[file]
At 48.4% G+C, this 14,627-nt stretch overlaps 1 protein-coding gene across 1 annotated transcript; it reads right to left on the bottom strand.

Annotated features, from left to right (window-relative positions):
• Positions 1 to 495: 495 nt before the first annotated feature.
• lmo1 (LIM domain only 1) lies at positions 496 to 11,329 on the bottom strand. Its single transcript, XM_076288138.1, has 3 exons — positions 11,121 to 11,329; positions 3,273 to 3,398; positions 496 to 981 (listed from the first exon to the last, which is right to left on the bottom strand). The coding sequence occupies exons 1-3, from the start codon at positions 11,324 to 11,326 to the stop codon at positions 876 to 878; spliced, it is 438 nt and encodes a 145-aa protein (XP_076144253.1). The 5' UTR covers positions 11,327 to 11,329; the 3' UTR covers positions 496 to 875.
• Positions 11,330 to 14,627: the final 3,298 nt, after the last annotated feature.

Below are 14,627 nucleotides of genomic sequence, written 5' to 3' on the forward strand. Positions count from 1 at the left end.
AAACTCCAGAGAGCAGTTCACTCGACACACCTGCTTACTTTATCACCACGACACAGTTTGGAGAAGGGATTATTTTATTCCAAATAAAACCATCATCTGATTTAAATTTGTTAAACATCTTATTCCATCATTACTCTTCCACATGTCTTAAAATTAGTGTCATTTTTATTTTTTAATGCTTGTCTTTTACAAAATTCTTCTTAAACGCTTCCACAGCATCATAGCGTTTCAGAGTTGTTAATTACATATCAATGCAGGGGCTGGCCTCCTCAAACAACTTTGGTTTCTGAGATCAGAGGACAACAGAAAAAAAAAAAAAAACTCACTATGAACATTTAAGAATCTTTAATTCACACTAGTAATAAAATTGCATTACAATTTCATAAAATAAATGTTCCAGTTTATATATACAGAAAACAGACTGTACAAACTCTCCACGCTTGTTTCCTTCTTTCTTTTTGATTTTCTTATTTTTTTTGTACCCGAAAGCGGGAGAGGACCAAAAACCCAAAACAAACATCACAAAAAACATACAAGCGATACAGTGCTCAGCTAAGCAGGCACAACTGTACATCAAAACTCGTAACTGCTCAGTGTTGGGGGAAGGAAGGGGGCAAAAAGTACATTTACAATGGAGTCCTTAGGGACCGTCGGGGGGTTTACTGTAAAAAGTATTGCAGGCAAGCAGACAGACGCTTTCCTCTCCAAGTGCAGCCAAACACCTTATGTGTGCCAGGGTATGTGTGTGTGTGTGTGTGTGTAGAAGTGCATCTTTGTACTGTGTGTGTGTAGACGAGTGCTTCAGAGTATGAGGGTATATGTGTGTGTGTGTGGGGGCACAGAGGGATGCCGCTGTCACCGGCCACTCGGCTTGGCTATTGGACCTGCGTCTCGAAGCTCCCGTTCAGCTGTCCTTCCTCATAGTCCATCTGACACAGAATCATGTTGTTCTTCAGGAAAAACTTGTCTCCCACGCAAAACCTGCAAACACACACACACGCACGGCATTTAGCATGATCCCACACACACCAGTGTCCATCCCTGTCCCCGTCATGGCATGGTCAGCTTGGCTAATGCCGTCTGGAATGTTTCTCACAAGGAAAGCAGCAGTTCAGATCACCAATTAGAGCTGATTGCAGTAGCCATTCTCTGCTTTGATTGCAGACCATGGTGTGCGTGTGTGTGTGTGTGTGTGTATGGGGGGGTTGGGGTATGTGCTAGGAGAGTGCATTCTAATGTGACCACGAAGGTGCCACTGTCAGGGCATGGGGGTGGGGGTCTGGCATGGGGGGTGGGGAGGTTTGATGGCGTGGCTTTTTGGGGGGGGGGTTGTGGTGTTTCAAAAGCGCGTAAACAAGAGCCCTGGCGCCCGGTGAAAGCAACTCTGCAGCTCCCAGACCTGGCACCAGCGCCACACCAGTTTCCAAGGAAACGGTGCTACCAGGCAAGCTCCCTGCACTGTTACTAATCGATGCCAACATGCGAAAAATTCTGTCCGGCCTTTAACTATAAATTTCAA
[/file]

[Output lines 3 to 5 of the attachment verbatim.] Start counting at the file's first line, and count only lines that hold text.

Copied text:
• Positions 1 to 495: 495 nt before the first annotated feature.
• lmo1 (LIM domain only 1) lies at positions 496 to 11,329 on the bottom strand. Its single transcript, XM_076288138.1, has 3 exons — positions 11,121 to 11,329; positions 3,273 to 3,398; positions 496 to 981 (listed from the first exon to the last, which is right to left on the bottom strand). The coding sequence occupies exons 1-3, from the start codon at positions 11,324 to 11,326 to the stop codon at positions 876 to 878; spliced, it is 438 nt and encodes a 145-aa protein (XP_076144253.1). The 5' UTR covers positions 11,327 to 11,329; the 3' UTR covers positions 496 to 875.
• Positions 11,330 to 14,627: the final 3,298 nt, after the last annotated feature.